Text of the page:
Over the past 48 hours, much of the coverage of President Trump’s executive order has focused on entry bans to citizens of seven Muslim-majority countries and rightly so. With lives awkwardly disrupted and travelers stranded at airports in transit to America, or detained in America when they arrive, the human toll of the ban has been significant.
Three African countries—Sudan, Libya and Somalia—are directly implicated in the ban, but even more Africans could be affected by other parts of the executive order.
Specifically, Section 9 of Trump’s executive order suggests that beyond banning citizens from the seven stated countries, the United States, under Trump’s presidency, will become stricter on reciprocity for visa fees, processing and validity period.
The Secretary of State shall review all non-immigrant visa reciprocity agreements to ensure that they are, with respect to each visa classification, truly reciprocal insofar as practicable with respect to validity period and fees, as required by sections 221(c) and 281 of the INA, 8 U.S.C. 1201(c) and 1351, and other treatment. If a country does not treat United States nationals seeking non-immigrant visas in a reciprocal manner, the Secretary of State shall adjust the visa validity period, fee schedule, or other treatment to match the treatment of United States nationals by the foreign country, to the extent practicable.
Put another way, Rex Tillerson, America’s incoming secretary of State under the Trump administration will be tasked with ensuring countries get the same treatment, or “deal” as Trump might say, meted out to Americans seeking visas. Given that caveat, a number of African countries might be subject to reprisals of visa fee hikes and curtailed visa validity periods.
Nigeria, Africa’s most populous country and a longtime US ally, is one of those that may be caught in diplomatic cross-hairs of Trump’s “America First” visa policies. In 2015, Nigeria accounted for 32% of the nearly half a million nonimmigrant American visas issued to nationals of African countries and received more visas than the four other countries that make up the top five in Africa when combined.
But given Trump executive order, that number may drop given the disparity in visa processes for citizens travelling between both countries, particularly with regard to visa fees. While the United States charges Nigerian visa applicants $160 in fees, Nigeria charges American visa applicants $215 in total, inclusive of a $35 “processing charge.” Given the difficulty of Nigeria’s visa procurement process for foreigners which has been compared to getting a “camel passing through the eye of a needle,” Nigeria might be a risk of reprisals by the US Department of State under Trump.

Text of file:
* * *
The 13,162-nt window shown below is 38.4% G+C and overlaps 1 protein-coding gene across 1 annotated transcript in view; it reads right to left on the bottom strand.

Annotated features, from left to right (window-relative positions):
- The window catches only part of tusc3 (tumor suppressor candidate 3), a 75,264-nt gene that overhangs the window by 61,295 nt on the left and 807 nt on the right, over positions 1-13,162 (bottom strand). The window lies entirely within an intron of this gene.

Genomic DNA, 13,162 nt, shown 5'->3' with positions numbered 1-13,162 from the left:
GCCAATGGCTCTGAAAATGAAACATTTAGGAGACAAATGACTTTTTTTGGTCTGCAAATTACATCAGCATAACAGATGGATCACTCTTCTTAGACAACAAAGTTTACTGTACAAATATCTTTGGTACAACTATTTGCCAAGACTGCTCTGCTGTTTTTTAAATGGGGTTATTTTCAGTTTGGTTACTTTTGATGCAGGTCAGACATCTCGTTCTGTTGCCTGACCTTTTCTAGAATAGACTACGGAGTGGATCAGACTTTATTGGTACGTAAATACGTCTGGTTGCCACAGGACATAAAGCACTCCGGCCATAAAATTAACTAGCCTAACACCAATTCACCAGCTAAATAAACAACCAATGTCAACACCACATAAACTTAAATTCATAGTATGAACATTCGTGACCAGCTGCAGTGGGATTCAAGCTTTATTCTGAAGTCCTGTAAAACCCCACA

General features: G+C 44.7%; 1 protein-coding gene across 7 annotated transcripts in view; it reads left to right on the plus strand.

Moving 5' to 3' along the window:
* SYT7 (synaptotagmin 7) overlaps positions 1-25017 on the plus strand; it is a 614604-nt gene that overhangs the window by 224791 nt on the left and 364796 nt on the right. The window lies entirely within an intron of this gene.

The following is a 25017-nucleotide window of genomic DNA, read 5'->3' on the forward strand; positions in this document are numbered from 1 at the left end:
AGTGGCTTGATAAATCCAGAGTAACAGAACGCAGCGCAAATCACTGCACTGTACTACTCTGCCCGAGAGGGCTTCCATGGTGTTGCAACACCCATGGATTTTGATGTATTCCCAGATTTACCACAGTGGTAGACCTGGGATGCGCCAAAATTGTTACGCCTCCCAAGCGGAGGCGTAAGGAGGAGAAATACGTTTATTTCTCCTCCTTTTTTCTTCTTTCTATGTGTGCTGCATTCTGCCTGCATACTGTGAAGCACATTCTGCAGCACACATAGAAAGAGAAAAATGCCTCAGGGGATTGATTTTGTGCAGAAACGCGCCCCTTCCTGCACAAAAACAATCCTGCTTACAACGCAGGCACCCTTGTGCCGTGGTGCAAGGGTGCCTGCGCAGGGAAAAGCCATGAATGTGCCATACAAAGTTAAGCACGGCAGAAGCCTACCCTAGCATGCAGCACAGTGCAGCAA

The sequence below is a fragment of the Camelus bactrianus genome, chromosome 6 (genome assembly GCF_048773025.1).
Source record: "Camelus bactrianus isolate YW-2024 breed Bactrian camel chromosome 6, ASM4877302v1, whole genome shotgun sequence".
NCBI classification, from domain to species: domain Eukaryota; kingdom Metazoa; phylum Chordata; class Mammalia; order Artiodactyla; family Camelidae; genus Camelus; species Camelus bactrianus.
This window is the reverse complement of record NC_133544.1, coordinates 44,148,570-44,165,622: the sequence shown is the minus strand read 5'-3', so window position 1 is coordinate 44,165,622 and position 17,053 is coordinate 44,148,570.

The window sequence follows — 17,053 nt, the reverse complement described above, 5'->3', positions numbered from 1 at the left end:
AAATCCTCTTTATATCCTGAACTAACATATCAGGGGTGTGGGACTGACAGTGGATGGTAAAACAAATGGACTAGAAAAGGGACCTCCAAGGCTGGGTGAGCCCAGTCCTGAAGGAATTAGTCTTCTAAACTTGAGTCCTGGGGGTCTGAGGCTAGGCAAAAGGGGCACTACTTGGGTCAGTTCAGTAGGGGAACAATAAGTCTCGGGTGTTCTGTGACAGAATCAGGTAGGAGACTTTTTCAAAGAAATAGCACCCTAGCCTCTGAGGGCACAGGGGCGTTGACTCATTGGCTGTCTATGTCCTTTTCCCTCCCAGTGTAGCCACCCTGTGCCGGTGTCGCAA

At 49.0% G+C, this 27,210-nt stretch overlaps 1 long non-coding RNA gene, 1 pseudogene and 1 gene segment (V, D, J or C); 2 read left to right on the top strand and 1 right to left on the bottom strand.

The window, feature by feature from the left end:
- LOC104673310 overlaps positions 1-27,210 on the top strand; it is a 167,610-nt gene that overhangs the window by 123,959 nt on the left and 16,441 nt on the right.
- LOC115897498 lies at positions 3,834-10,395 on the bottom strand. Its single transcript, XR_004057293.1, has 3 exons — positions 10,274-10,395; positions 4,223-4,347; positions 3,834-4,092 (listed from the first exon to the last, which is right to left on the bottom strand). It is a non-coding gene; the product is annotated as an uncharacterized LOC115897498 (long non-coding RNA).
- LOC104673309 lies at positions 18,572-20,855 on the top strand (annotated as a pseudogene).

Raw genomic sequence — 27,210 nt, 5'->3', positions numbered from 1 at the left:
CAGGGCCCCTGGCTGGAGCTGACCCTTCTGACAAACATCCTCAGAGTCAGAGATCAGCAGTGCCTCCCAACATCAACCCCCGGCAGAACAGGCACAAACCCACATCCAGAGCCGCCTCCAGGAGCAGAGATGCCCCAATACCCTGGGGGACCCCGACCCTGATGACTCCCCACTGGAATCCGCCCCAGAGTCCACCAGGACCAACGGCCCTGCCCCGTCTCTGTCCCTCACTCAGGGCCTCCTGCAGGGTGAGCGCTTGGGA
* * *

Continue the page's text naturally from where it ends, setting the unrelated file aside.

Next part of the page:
Angola, which saw its citizens issued more than 10,000 non-immigrant US visas in 2015, could also be at risk. While it charges $20 less as visa fees for Americans seeking tourist visas than United States charges Angolan citizens, Angola’s visa issuing process is also known to be difficult. Writing in The Atlantic in 2015, Albert Podell, the American adventurer who has visited 196 countries, describes Angola as the ”most difficult of all the countries” visited mainly down to its “stingy visa policy.” Angolan visas, if successfully issued, can take up to eight weeks to process, compared to the two working days the American embassy processes visas for Angolans.
Another section of Trump’s executive order could also make travel to America more difficult for Africans. In Section 8, Trump says the “Secretary of State shall immediately suspend the Visa Interview Waiver Program.” Under the interview waiver program, travelers previously issued with two-year visas could simply reapply for new visas by dropping off their passports at designated consulate centers, but Trump’s executive order will now require that, regardless of travel history, “all individuals seeking a nonimmigrant visa undergo an in-person interview, subject to specific statutory exceptions.”